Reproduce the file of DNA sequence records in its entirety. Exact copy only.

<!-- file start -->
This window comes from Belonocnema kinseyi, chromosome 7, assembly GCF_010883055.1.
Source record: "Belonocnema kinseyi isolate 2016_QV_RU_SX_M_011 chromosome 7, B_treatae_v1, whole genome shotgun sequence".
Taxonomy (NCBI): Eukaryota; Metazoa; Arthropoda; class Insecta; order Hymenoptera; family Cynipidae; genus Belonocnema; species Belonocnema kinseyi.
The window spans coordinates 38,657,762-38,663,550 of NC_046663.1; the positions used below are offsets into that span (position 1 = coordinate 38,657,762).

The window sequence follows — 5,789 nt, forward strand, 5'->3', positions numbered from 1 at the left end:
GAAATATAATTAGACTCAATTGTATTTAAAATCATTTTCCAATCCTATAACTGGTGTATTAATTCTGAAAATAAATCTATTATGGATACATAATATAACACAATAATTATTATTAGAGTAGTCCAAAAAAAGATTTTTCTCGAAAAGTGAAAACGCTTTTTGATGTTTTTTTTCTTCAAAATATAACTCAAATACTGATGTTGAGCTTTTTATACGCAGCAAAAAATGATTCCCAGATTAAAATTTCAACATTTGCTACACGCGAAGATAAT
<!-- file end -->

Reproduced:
This window comes from Belonocnema kinseyi, chromosome 7, assembly GCF_010883055.1.
Source record: "Belonocnema kinseyi isolate 2016_QV_RU_SX_M_011 chromosome 7, B_treatae_v1, whole genome shotgun sequence".
Taxonomy (NCBI): Eukaryota; Metazoa; Arthropoda; class Insecta; order Hymenoptera; family Cynipidae; genus Belonocnema; species Belonocnema kinseyi.
The window spans coordinates 38,657,762-38,663,550 of NC_046663.1; the positions used below are offsets into that span (position 1 = coordinate 38,657,762).

The window sequence follows — 5,789 nt, forward strand, 5'->3', positions numbered from 1 at the left end:
GAAATATAATTAGACTCAATTGTATTTAAAATCATTTTCCAATCCTATAACTGGTGTATTAATTCTGAAAATAAATCTATTATGGATACATAATATAACACAATAATTATTATTAGAGTAGTCCAAAAAAAGATTTTTCTCGAAAAGTGAAAACGCTTTTTGATGTTTTTTTTCTTCAAAATATAACTCAAATACTGATGTTGAGCTTTTTATACGCAGCAAAAAATGATTCCCAGATTAAAATTTCAACATTTGCTACACGCGAAGATAAT